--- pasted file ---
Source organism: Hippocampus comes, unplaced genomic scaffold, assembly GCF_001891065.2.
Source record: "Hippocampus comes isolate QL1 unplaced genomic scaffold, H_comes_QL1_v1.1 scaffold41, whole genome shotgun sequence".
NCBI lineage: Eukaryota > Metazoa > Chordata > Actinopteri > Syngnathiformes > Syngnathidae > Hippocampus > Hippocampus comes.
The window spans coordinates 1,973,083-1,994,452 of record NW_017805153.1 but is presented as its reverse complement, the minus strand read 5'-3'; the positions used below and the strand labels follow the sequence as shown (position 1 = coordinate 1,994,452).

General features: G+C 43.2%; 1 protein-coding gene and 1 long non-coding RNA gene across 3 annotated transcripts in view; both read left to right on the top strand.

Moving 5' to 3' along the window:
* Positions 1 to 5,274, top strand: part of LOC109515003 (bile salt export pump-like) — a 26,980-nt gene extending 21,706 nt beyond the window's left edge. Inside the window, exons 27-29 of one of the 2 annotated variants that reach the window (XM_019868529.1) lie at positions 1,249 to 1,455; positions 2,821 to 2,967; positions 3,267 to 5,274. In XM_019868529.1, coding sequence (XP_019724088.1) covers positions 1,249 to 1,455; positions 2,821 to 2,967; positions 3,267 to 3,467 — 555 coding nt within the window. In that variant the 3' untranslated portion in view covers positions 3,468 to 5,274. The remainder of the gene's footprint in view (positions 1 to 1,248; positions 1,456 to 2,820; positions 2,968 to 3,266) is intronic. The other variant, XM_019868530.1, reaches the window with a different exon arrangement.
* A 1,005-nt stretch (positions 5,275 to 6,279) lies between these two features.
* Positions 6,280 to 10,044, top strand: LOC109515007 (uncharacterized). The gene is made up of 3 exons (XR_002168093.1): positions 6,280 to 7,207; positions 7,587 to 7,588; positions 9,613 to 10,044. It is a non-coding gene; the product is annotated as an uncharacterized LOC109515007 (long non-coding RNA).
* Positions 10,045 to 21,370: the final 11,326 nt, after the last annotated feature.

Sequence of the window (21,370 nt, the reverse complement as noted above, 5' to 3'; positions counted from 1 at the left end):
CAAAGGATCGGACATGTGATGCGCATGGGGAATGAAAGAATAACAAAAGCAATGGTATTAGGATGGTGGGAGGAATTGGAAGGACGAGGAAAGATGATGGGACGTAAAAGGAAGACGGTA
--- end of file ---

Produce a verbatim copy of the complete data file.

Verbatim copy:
Source organism: Hippocampus comes, unplaced genomic scaffold, assembly GCF_001891065.2.
Source record: "Hippocampus comes isolate QL1 unplaced genomic scaffold, H_comes_QL1_v1.1 scaffold41, whole genome shotgun sequence".
NCBI lineage: Eukaryota > Metazoa > Chordata > Actinopteri > Syngnathiformes > Syngnathidae > Hippocampus > Hippocampus comes.
The window spans coordinates 1,973,083-1,994,452 of record NW_017805153.1 but is presented as its reverse complement, the minus strand read 5'-3'; the positions used below and the strand labels follow the sequence as shown (position 1 = coordinate 1,994,452).

General features: G+C 43.2%; 1 protein-coding gene and 1 long non-coding RNA gene across 3 annotated transcripts in view; both read left to right on the top strand.

Moving 5' to 3' along the window:
* Positions 1 to 5,274, top strand: part of LOC109515003 (bile salt export pump-like) — a 26,980-nt gene extending 21,706 nt beyond the window's left edge. Inside the window, exons 27-29 of one of the 2 annotated variants that reach the window (XM_019868529.1) lie at positions 1,249 to 1,455; positions 2,821 to 2,967; positions 3,267 to 5,274. In XM_019868529.1, coding sequence (XP_019724088.1) covers positions 1,249 to 1,455; positions 2,821 to 2,967; positions 3,267 to 3,467 — 555 coding nt within the window. In that variant the 3' untranslated portion in view covers positions 3,468 to 5,274. The remainder of the gene's footprint in view (positions 1 to 1,248; positions 1,456 to 2,820; positions 2,968 to 3,266) is intronic. The other variant, XM_019868530.1, reaches the window with a different exon arrangement.
* A 1,005-nt stretch (positions 5,275 to 6,279) lies between these two features.
* Positions 6,280 to 10,044, top strand: LOC109515007 (uncharacterized). The gene is made up of 3 exons (XR_002168093.1): positions 6,280 to 7,207; positions 7,587 to 7,588; positions 9,613 to 10,044. It is a non-coding gene; the product is annotated as an uncharacterized LOC109515007 (long non-coding RNA).
* Positions 10,045 to 21,370: the final 11,326 nt, after the last annotated feature.

Sequence of the window (21,370 nt, the reverse complement as noted above, 5' to 3'; positions counted from 1 at the left end):
CAAAGGATCGGACATGTGATGCGCATGGGGAATGAAAGAATAACAAAAGCAATGGTATTAGGATGGTGGGAGGAATTGGAAGGACGAGGAAAGATGATGGGACGTAAAAGGAAGACGGTA